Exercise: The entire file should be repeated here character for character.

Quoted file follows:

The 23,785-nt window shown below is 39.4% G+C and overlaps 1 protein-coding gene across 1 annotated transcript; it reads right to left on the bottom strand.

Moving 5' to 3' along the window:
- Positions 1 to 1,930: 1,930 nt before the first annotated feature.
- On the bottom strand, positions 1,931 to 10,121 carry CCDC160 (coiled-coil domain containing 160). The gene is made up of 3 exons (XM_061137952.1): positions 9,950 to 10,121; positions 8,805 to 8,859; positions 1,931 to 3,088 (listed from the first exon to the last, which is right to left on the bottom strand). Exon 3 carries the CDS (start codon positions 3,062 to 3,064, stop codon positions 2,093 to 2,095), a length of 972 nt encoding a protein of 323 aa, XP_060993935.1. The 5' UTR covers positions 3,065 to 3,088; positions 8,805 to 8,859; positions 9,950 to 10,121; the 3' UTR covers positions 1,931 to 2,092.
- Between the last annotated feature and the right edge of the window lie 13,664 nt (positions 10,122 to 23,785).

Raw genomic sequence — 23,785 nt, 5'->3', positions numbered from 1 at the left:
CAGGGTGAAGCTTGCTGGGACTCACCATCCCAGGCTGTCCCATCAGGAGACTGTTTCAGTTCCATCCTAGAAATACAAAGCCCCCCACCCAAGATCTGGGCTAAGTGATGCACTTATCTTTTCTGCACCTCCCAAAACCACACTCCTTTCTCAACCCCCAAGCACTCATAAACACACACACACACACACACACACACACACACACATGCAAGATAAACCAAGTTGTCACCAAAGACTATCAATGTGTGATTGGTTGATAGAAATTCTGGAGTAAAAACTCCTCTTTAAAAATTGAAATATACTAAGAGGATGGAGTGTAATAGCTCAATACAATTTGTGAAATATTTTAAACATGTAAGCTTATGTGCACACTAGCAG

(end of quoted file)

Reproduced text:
The 23,785-nt window shown below is 39.4% G+C and overlaps 1 protein-coding gene across 1 annotated transcript; it reads right to left on the bottom strand.

Moving 5' to 3' along the window:
- Positions 1 to 1,930: 1,930 nt before the first annotated feature.
- On the bottom strand, positions 1,931 to 10,121 carry CCDC160 (coiled-coil domain containing 160). The gene is made up of 3 exons (XM_061137952.1): positions 9,950 to 10,121; positions 8,805 to 8,859; positions 1,931 to 3,088 (listed from the first exon to the last, which is right to left on the bottom strand). Exon 3 carries the CDS (start codon positions 3,062 to 3,064, stop codon positions 2,093 to 2,095), a length of 972 nt encoding a protein of 323 aa, XP_060993935.1. The 5' UTR covers positions 3,065 to 3,088; positions 8,805 to 8,859; positions 9,950 to 10,121; the 3' UTR covers positions 1,931 to 2,092.
- Between the last annotated feature and the right edge of the window lie 13,664 nt (positions 10,122 to 23,785).

Raw genomic sequence — 23,785 nt, 5'->3', positions numbered from 1 at the left:
CAGGGTGAAGCTTGCTGGGACTCACCATCCCAGGCTGTCCCATCAGGAGACTGTTTCAGTTCCATCCTAGAAATACAAAGCCCCCCACCCAAGATCTGGGCTAAGTGATGCACTTATCTTTTCTGCACCTCCCAAAACCACACTCCTTTCTCAACCCCCAAGCACTCATAAACACACACACACACACACACACACACACACACACATGCAAGATAAACCAAGTTGTCACCAAAGACTATCAATGTGTGATTGGTTGATAGAAATTCTGGAGTAAAAACTCCTCTTTAAAAATTGAAATATACTAAGAGGATGGAGTGTAATAGCTCAATACAATTTGTGAAATATTTTAAACATGTAAGCTTATGTGCACACTAGCAG